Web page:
YE: During this collaboration we found out that we share very similar visions towards architecture and how it should impact the everyday life of people, perhaps because of our similar backgrounds, being from majority Muslim countries: Iran and Niger. This collaboration led us to form a design collective, united4design, with two other architects, Elizabeth Golden and Philip Sträter, with the goal of designing and building Niamey 2000, a 1,700-sq.metre 6-unit housing complex created for the rapidly urbanising capital of Niger, Niamey. By increasing density and using local material, the project proposed a new model for urban housing. Following our collaboration in united4design, in 2015, Mariam shared the story of the beautiful Dandaji mosque with me and invited me to join her to work on reimagining the mosque.
AA: You both work in Niger. What is your vision of the contemporary architecture scene in Niger, and perhaps, more generally, in sub-Saharan Africa?
MK: Currently, the architecture field in Niger is still rather small, there aren’t that many trained architects in the country. Unfortunately at the present, contemporary architecture is too tied to the notion of architecture as it looks and functions in Western countries, which is very problematic and unsustainable for many reasons. For one, we don’t have access to the same amount of capital and building in the same way and with the materials that are used in Europe for example is extremely costly. There is also the reality that no matter how universal modernist architecture wanted to be, spaces simply don’t have the same functions and uses from culture to culture.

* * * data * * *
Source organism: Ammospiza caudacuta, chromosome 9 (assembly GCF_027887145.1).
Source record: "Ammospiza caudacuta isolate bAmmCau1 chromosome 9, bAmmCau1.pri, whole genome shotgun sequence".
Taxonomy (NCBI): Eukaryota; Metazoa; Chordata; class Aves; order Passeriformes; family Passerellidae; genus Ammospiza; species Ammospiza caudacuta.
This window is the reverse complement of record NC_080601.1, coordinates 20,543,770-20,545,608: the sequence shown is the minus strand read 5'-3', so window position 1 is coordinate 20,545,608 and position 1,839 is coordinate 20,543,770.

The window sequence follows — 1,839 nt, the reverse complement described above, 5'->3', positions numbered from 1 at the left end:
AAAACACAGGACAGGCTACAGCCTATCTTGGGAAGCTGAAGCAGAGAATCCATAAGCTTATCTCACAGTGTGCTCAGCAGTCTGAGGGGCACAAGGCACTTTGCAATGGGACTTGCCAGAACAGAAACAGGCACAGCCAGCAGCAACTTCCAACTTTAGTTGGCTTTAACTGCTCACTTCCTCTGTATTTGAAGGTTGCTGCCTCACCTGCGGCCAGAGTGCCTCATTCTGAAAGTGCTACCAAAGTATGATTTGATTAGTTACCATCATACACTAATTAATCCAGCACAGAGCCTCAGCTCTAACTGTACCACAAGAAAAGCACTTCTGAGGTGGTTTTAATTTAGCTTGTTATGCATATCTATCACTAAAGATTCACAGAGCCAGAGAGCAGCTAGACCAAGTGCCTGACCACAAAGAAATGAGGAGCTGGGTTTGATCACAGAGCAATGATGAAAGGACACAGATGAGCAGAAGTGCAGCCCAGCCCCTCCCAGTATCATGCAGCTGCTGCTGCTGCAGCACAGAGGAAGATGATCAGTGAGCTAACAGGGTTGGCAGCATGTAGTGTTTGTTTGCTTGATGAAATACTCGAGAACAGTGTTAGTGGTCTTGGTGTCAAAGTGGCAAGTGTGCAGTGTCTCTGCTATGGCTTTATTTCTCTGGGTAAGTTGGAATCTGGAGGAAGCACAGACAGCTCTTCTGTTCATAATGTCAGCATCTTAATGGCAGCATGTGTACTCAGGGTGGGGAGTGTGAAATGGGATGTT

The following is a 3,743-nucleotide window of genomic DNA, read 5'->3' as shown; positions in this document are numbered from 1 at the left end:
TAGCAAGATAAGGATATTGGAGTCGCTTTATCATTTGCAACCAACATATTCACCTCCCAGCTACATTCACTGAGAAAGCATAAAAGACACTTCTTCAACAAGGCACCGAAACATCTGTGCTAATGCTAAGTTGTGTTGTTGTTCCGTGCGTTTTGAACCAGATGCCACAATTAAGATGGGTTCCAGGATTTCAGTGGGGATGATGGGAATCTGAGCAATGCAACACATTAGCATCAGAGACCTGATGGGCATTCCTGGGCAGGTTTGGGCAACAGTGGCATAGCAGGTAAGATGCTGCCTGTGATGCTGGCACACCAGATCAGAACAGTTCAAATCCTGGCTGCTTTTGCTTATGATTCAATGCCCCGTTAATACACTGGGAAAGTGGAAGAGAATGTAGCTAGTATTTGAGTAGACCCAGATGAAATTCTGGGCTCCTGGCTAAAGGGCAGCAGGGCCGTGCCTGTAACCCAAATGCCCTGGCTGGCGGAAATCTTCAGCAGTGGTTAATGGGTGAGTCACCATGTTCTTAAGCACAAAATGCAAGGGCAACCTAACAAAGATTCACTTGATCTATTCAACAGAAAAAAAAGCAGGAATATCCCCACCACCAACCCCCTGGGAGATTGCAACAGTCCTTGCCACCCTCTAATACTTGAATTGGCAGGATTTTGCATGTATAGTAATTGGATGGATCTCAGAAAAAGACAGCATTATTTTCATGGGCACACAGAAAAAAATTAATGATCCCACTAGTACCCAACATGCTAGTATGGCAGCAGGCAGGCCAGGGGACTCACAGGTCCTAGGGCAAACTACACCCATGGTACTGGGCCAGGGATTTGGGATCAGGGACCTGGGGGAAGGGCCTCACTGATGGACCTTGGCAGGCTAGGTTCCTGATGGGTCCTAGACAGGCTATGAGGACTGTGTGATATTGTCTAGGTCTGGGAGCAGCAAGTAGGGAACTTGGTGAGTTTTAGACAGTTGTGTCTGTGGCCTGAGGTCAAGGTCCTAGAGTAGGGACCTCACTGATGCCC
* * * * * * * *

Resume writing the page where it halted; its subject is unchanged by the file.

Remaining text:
That said, there has recently been a new discourse emerging in Niger with practitioners starting to be interested in local materials and ways to reconcile that with a notion of contemporary architecture. Overall, there is a lot to be done in terms of looking more carefully at the local narratives, history, culture, and climate in order to produce new ways of conceptualizing space that people can recognize themselves in and that serves their actual needs. Unless we do that, it might prove very difficult to imagine creative and effective solutions to the big challenges of the next decades, mainly the rapid urbanization of the continent.
YE: I have worked on a few projects in Niger and my approach to architectural design is directly influenced by what I have learnt from practicing there. Contemporary architecture globally is evolving into a resourceful and people-oriented discipline, and we as designers are thriving to do more with less. This transformation is happening not only out of necessity but also because the egalitarian approach to design means that we will have healthier societies.
Countries like Niger, other sub-Saharan countries and all the other so called economically developing nations have major opportunities to grow and to shape their infrastructure by learning from the design achievements and failures of the rest of the world. In this process, designers can jump ahead in architectural thinking. Instead of keeping architectural design separate from the society and defining the built environment based on mass production and consumption, we can shape a much more community-centred and sustainable built environment, visioning architecture as an instrument for social, cultural and economic growth.
Anastasia de Villepin